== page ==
(b)            acquired by that councillor if such councillor has not become a member of another party.

 

Retention of Council membership in event of mergers, subdivision and subdivision and merger of parties

3.         (1)            Subject to item 4, any  political party (the original party) which is represented in a Municipal Council may—

(a)        merge with another party, whether the new party had participated in an election or not;  or

(b)            subdivide into more than one party or subdivide and any one subdivision may merge with another party, whether that party participated in an election or not, if the members of a subdivision leaving the original party represent not less than 10 per cent of the total number of seats held by the original party in respect of that Council.

(2)        If a party merges with another party or subdivides into more than one party or subdivides and merges with another party in terms of subitem (1), the councillors concerned remain members of that Municipal Council and the seats held by them must be regarded as having been allocated to the new party with which they have merged with or into which they have subdivided.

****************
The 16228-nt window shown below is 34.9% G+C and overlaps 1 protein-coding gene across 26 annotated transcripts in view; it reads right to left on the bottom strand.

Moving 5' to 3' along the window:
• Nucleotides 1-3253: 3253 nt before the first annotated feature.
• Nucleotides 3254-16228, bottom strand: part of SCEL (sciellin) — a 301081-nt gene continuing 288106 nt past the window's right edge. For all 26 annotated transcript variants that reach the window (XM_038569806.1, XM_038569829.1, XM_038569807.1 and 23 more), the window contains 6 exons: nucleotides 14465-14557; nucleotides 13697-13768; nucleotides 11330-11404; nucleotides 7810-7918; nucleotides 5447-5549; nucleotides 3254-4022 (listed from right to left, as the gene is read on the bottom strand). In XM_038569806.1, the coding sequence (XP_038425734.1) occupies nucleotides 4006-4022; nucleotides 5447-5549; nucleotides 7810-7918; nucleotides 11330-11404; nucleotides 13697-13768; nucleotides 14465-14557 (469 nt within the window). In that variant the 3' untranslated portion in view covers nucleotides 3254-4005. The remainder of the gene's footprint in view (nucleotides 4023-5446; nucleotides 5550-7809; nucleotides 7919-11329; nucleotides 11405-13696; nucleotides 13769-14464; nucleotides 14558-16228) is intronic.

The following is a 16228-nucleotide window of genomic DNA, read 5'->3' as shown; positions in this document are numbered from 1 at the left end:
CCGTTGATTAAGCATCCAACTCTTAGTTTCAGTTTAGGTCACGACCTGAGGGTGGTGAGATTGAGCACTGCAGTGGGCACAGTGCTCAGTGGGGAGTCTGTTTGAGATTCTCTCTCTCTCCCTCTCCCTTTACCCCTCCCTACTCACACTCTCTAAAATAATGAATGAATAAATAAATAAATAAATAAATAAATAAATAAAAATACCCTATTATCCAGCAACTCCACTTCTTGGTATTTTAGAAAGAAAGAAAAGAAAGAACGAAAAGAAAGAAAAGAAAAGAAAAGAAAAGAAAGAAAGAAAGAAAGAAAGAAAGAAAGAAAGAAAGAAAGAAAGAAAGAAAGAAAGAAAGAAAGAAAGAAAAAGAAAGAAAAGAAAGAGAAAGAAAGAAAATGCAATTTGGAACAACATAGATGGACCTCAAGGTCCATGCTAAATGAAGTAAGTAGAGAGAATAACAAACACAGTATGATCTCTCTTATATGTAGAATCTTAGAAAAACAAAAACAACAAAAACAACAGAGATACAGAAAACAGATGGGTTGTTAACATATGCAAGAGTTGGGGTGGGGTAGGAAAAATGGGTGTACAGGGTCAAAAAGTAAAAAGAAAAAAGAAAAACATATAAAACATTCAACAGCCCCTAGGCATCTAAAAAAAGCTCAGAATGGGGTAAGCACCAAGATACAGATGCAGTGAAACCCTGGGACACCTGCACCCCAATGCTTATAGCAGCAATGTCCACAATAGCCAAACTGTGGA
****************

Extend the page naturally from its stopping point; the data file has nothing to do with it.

Period of application of items 2 and 3 and further requirements

4.         (1)            The provisions of items 2 and 3 shall only apply—

(a)        for a period of 15 days from the first to the fifteenth day of September in the second year following the date of an election of all Municipal Councils;  and

(b)        for a period of 15 days from the first to the fifteenth day of September in the fourth year following the date of an election of all Municipal Councils,